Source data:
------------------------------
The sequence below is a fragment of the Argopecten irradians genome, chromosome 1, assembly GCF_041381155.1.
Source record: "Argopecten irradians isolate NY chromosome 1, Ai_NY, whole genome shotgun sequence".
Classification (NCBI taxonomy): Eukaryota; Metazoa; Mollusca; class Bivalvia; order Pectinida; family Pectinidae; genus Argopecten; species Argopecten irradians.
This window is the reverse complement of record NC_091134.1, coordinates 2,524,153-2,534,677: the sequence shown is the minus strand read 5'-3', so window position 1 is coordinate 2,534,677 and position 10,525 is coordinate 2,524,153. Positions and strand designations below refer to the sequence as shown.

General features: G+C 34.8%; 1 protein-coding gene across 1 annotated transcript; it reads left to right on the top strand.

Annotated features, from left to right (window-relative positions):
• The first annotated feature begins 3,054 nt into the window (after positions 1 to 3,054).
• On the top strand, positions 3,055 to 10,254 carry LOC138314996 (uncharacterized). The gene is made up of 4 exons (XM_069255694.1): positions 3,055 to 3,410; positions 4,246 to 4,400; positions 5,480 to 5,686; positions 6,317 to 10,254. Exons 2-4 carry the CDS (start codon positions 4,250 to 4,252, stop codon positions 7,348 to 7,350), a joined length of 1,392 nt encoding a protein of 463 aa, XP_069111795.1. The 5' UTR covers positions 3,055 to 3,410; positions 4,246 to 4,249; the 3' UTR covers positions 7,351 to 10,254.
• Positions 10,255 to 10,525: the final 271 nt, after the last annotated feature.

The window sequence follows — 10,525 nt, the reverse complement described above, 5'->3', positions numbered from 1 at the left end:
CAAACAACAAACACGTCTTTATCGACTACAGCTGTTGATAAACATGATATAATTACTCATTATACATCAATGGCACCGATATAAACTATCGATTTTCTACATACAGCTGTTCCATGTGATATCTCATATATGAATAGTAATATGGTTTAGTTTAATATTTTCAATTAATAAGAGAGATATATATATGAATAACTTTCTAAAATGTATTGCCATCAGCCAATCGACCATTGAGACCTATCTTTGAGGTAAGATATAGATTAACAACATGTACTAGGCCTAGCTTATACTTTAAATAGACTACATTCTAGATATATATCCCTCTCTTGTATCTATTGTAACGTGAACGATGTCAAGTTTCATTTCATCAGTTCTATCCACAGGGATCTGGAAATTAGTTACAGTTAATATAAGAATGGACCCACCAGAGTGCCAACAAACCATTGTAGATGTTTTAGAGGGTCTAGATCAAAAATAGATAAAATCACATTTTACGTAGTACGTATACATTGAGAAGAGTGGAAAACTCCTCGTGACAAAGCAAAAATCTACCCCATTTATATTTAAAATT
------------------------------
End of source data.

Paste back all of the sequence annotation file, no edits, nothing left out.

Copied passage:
The sequence below is a fragment of the Argopecten irradians genome, chromosome 1, assembly GCF_041381155.1.
Source record: "Argopecten irradians isolate NY chromosome 1, Ai_NY, whole genome shotgun sequence".
Classification (NCBI taxonomy): Eukaryota; Metazoa; Mollusca; class Bivalvia; order Pectinida; family Pectinidae; genus Argopecten; species Argopecten irradians.
This window is the reverse complement of record NC_091134.1, coordinates 2,524,153-2,534,677: the sequence shown is the minus strand read 5'-3', so window position 1 is coordinate 2,534,677 and position 10,525 is coordinate 2,524,153. Positions and strand designations below refer to the sequence as shown.

General features: G+C 34.8%; 1 protein-coding gene across 1 annotated transcript; it reads left to right on the top strand.

Annotated features, from left to right (window-relative positions):
• The first annotated feature begins 3,054 nt into the window (after positions 1 to 3,054).
• On the top strand, positions 3,055 to 10,254 carry LOC138314996 (uncharacterized). The gene is made up of 4 exons (XM_069255694.1): positions 3,055 to 3,410; positions 4,246 to 4,400; positions 5,480 to 5,686; positions 6,317 to 10,254. Exons 2-4 carry the CDS (start codon positions 4,250 to 4,252, stop codon positions 7,348 to 7,350), a joined length of 1,392 nt encoding a protein of 463 aa, XP_069111795.1. The 5' UTR covers positions 3,055 to 3,410; positions 4,246 to 4,249; the 3' UTR covers positions 7,351 to 10,254.
• Positions 10,255 to 10,525: the final 271 nt, after the last annotated feature.

The window sequence follows — 10,525 nt, the reverse complement described above, 5'->3', positions numbered from 1 at the left end:
CAAACAACAAACACGTCTTTATCGACTACAGCTGTTGATAAACATGATATAATTACTCATTATACATCAATGGCACCGATATAAACTATCGATTTTCTACATACAGCTGTTCCATGTGATATCTCATATATGAATAGTAATATGGTTTAGTTTAATATTTTCAATTAATAAGAGAGATATATATATGAATAACTTTCTAAAATGTATTGCCATCAGCCAATCGACCATTGAGACCTATCTTTGAGGTAAGATATAGATTAACAACATGTACTAGGCCTAGCTTATACTTTAAATAGACTACATTCTAGATATATATCCCTCTCTTGTATCTATTGTAACGTGAACGATGTCAAGTTTCATTTCATCAGTTCTATCCACAGGGATCTGGAAATTAGTTACAGTTAATATAAGAATGGACCCACCAGAGTGCCAACAAACCATTGTAGATGTTTTAGAGGGTCTAGATCAAAAATAGATAAAATCACATTTTACGTAGTACGTATACATTGAGAAGAGTGGAAAACTCCTCGTGACAAAGCAAAAATCTACCCCATTTATATTTAAAATT